A descendant of William H. Seward who has criticized the removal of a valuable painting from the Seward House Museum will explain in court why he should be appointed an administrator of Seward's grandson's estate.

Cayuga County Surrogate's Court Judge Thomas Leone issued an order to show cause to the Rev. Ray Messenger, a great-great grandson of the former secretary of state. A court date has been set for 10 a.m. Tuesday, May 7. 

Messenger filed a petition with the court in March seeking appointment as an administrator of the estate. The petition came after the Fred L. Emerson Foundation and the Seward House Museum board announced the removal of a Thomas Cole painting, "Portage Falls on the Genesee," from the museum. The foundation plans on selling the painting, which was a gift to Seward when he was governor of New York, through a public auction or private sale. The museum and foundation will split the proceeds.

In his will, William H. Seward III — William H. Seward's grandson — left the mansion, property and its contents to the Emerson Foundation. For more than 50 years after Seward III died, the foundation operated the home as a museum. In 2008, due to state museum regulations, the home, property and its contents were transferred to the Seward House Museum.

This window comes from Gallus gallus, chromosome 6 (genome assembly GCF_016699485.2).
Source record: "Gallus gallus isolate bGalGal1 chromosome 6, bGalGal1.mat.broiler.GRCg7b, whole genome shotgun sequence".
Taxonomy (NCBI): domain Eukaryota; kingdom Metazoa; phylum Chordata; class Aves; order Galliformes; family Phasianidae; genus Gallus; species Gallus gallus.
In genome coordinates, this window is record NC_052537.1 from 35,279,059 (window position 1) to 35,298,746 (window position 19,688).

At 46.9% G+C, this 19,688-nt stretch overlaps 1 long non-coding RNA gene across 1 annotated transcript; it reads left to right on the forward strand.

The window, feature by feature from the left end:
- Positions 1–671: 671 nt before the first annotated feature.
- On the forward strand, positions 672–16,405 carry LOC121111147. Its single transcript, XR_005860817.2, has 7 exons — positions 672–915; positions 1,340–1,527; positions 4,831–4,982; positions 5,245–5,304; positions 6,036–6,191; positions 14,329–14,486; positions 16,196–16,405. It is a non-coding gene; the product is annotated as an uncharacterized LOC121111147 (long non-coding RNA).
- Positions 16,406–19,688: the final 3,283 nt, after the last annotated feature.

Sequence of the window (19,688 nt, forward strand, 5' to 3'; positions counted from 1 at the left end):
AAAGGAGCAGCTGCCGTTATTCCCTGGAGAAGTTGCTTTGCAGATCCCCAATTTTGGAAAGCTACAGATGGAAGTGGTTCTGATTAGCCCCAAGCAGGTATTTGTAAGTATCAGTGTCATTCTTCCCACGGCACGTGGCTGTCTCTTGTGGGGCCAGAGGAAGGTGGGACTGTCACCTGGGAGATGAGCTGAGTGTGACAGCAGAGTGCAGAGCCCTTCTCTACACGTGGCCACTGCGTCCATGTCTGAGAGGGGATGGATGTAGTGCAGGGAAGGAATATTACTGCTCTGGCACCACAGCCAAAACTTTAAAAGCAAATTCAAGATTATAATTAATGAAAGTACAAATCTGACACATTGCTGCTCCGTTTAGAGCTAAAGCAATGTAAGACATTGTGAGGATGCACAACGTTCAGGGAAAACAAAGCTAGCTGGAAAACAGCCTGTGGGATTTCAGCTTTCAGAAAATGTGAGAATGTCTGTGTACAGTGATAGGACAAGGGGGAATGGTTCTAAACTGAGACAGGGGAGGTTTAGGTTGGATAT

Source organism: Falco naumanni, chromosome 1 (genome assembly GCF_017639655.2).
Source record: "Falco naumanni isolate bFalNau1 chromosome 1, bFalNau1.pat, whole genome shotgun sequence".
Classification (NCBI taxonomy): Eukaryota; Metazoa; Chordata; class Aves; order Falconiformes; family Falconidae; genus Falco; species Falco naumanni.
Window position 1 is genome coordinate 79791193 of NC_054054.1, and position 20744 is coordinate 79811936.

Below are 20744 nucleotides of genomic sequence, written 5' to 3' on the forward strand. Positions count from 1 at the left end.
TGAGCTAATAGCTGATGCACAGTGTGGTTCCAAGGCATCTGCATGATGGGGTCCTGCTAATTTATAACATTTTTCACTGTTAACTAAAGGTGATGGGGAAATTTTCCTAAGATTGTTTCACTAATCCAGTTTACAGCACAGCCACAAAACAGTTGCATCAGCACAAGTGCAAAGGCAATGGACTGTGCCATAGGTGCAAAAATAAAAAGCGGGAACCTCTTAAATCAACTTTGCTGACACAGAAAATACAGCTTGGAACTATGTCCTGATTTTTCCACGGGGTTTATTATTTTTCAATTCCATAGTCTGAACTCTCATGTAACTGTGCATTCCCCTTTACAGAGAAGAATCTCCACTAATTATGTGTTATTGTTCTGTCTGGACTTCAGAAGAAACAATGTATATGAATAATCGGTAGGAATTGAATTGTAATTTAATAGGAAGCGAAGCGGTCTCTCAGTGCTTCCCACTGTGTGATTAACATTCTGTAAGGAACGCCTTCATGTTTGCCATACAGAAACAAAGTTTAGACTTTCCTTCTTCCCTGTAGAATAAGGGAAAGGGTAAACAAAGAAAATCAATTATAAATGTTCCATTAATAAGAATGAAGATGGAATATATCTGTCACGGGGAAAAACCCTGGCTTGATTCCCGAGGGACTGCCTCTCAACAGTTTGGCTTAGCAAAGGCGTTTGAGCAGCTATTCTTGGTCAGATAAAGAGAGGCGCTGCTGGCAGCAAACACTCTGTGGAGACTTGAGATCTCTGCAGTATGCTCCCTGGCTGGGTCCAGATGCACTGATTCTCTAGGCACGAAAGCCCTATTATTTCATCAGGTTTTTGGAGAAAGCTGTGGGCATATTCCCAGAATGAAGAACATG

However, when the foundation made the transfer, they retained ownership of the Cole painting. The painting is valued at $18 million, according to the foundation's tax filings. 

The foundation announced its plans to sell the painting in February. In a letter to Seward House Museum supporters, Emerson Foundation President Anthony Franceschelli and Seward House Museum board president Dan Fisher said "it is no longer responsible or prudent to leave the painting at the Seward House Museum."

"As a result of that decision, the painting has been removed from the Museum and placed in a secure location," they wrote.

Messenger and other Seward descendants have criticized the decision. In a recent interview with The Citizen, Messenger explained why he has petitioned the court asking to be appointed an administrator of William H. Seward III's estate.

"I believe it's the only way you can legally have a seat at the table and represent the interests of the deceased," he said. 

Attorneys for the foundation oppose the petition. In an argument submitted to the court, they have asked Leone to deny Messenger's request.

"It is respectfully submitted that (Messenger's) application is without basis in fact or law and should therefore be summarily denied," the attorneys said. 

Online producer Robert Harding can be reached at 282-2220 or robert.harding@lee.net. Follow him on Twitter @robertharding

(1) comment


If anyone has a right to decide what happens to the painting, it would be a descendent. It's obvious the two foundations are only after the money. They are not fooling anyone.

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